What are the effects of pollutants

Air pollution - Dangerous consequences for health and the environment

Air accompanies us constantly and means above all vitality and health. In doing so, we often do not even notice that the air that surrounds us is heavily polluted with pollutants. The indoor air is often even up to 5 times more enriched with pollutants than the outside air (YouGov Institute in Great Britain 2018). Simple activities such as cooking, bathing or drying laundry are sufficient to pollute the room air. We'll show you the consequences of air pollution and how you can protect yourself from it.

The importance of air pollution

Air pollution is a ubiquitous issue, especially in large cities, as increased traffic is a particular cause of air pollution. The pollutants that are released into the air have devastating consequences for the environment and our health - and are mainly due to human activities.

Dry, pure air consists of 78% nitrogen, around 21% oxygen and approx. 1% argon as well as other trace gases such as carbon dioxide and methane. In addition, natural and man-made gases and particles are added, which cause the actual air pollution.

Air pollutants should normally not be in our atmosphere at all or only in small quantities. They can have harmful effects on human health as well as the environment and the climate.

Relevant air pollutants are: carbon monoxide, fine dust, ammonia, sulfur dioxide, nitrogen oxides and ozone.

According to the World Health Organization (WHO), around 7 million people die every year as a result of air pollution.

In large cities in particular, a number of sources of pollution lead to severe air pollution. However, human activities not only influence our outside air, but also our own indoor air.

The causes of air pollution

According to a study by the YouGov Institute in the UK (2018), we spend 90% of our time indoors. The concentration of pollutants is up to 5 times higher here, as they are more difficult to evaporate inside a building than outdoors. Since we breathe up to 17,000 times a day, these pollutants get into our organism, where they can cause long-term damage. Cardiovascular diseases are usually the result here. Did you know that the risk of asthma increases by 40% if you permanently live in rooms that are too humid?

We will show you why moisture and pollutants can often occur in far too high concentrations in our homes.

Air pollution in our home

In our own four walls, we probably expect the least polluted air.

In fact, however, the concentration of pollutants inside is up to 5 times higher than outside. Various factors play a role in this. For example, how much time is spent in the rooms, what sources of pollutants are in them and whether the house is in a polluted area. Some of the pollutant sources are known to very few, which is why a basic awareness should be created first.

If we do not ensure a regular exchange of air, the CO² content in the air increases quickly due to the residents. The more CO² there is in the room, the faster germs and pollutants spread on this nutrient base. The maximum level of CO² is below 1000 ppm (“parts per million”). Often, however, due to a lack of ventilation, we often get into a state in which we are with CO² concentrations above 3000 ppm.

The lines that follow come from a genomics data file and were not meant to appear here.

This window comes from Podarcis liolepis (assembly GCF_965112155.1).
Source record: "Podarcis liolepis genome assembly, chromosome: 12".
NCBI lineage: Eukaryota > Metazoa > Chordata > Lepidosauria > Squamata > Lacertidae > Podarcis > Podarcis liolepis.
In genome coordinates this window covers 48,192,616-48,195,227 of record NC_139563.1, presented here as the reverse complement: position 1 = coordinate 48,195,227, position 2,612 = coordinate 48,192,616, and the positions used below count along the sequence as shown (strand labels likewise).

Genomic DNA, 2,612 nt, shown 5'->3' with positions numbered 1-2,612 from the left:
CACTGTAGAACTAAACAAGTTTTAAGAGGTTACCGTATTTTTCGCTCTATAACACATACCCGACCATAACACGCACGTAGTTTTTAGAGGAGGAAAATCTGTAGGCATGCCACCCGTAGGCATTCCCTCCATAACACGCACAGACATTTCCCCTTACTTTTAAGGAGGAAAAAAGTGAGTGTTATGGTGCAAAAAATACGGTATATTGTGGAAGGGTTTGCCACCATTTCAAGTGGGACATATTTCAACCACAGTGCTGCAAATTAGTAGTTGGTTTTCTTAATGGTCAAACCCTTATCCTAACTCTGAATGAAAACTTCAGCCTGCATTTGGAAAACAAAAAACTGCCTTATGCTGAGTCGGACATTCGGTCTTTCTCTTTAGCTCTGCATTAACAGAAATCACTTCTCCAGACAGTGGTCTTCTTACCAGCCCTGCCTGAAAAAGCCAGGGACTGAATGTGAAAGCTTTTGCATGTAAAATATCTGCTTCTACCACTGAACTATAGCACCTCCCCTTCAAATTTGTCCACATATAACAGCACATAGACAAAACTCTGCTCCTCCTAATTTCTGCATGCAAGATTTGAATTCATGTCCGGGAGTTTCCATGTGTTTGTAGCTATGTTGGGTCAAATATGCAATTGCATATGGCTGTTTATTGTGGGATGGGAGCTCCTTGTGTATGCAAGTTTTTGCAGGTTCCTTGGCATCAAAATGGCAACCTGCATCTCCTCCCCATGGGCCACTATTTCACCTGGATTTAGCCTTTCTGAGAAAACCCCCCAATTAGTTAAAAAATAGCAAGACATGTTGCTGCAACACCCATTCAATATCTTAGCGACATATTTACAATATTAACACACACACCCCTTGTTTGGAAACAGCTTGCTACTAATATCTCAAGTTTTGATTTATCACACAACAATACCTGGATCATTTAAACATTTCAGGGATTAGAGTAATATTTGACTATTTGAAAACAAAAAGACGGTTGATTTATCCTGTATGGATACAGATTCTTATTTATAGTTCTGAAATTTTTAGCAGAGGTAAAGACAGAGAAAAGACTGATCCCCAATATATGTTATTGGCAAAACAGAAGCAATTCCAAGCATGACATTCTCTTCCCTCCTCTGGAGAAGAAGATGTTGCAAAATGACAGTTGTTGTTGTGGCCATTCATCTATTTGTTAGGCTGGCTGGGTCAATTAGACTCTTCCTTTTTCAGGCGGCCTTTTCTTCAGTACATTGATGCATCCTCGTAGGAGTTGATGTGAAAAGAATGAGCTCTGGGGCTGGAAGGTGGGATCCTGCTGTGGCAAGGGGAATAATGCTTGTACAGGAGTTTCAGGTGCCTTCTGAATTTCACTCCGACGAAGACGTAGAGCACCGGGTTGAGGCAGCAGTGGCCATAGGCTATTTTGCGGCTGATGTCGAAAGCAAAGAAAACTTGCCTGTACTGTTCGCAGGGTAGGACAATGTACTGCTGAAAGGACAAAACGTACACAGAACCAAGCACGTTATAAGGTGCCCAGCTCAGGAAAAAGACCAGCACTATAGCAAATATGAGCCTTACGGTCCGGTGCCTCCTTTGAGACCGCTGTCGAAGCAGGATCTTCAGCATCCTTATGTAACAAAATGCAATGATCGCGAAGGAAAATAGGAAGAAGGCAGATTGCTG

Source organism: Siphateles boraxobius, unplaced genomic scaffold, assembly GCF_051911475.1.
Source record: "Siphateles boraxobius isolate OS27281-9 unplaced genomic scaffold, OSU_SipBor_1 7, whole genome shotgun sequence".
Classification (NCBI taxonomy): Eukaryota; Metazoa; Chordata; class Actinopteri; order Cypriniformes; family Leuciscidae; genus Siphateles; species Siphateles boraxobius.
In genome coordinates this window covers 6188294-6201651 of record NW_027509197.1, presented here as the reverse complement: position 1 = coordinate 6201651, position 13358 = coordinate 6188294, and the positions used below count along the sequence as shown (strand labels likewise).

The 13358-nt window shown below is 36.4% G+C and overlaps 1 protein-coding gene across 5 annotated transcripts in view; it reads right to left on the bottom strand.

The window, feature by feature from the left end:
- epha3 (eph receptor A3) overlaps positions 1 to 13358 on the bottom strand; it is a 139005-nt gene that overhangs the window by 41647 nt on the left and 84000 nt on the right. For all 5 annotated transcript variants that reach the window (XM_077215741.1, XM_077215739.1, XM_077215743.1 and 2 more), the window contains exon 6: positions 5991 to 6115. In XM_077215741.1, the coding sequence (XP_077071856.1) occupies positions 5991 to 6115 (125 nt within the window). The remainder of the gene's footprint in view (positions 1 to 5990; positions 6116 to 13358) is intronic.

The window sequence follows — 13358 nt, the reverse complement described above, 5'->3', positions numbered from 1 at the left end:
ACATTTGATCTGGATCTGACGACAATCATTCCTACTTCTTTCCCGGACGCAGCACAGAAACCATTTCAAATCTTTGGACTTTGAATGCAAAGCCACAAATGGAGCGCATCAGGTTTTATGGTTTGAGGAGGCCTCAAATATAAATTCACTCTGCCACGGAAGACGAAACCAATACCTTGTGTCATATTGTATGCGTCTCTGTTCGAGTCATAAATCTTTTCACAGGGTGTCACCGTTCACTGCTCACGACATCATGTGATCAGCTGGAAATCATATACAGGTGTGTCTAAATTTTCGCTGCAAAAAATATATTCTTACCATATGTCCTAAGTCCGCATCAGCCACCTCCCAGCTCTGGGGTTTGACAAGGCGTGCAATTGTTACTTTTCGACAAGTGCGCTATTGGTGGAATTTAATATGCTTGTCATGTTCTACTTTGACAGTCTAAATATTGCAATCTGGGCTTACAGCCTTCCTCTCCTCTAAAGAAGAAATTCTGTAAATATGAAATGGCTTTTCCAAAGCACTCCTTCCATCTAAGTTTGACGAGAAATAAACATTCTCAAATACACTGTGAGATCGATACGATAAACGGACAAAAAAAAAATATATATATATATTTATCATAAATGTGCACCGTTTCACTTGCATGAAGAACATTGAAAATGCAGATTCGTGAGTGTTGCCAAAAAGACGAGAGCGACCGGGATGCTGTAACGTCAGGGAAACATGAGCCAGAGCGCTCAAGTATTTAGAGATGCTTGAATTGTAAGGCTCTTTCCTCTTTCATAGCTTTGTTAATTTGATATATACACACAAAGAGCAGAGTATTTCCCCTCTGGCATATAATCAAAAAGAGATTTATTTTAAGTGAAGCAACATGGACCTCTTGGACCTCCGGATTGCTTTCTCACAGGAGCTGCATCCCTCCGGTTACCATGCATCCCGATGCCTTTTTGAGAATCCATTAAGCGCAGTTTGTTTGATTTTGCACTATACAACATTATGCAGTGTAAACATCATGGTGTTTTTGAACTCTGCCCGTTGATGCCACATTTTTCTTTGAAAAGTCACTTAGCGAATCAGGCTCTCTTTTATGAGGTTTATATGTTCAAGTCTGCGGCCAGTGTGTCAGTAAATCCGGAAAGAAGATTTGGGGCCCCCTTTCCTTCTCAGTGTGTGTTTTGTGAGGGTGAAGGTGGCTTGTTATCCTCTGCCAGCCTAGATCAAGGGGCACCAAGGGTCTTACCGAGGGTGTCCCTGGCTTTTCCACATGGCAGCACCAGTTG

Another problem is the evaporation of materials, substances and chemical compounds from objects. Do you know, for example, what materials your children's toys are made of (“Made in China”) and what colors and plastic particles are continuously released into the room air? Furniture in particular often permanently rubs off lacquers and surface colors on the environment. Textiles, be it clothing or carpets, also emit chemical substances that we breathe in everyday life. Often, however, harmful substances can also be found in everyday objects where they are not even suspected. These include cleaning agents and detergents, wall paints, building products, wallpaper, floor coverings and care products.

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Solvents, gases or chemical compounds contained in products, objects or materials escape and continuously enter the room air as pollutants and thus into the respiratory tract.

Pollutants can also get into our rooms from outside when we open the windows or bring them in from outside.

The natural moisture that is generated by the residents themselves (e.g. breathing) or their behavior (e.g. cooking or drying laundry) is often forgotten. Optimal humidity is between 55% and 60% - but this value is often significantly higher if we ventilate less often. Brief ventilation is often not enough, especially in damp rooms such as the bathroom. If we are already out of the house after the morning hygiene, these rooms become very moist from wet shower cubicles, towels or tiles and thus cause moisture damage and mold growth.

Sources of indoor air pollution

  • Heating with a fireplace or wood stove
  • Cooking without an extractor fan
  • Electrosmog from the use of electronic devices
  • Chemicals from paint fumes, paints, renovations
  • Burning processes of candles or incense sticks
  • Tobacco smoke
  • Furnishing
  • Insufficient ventilation
  • Carpets and open textiles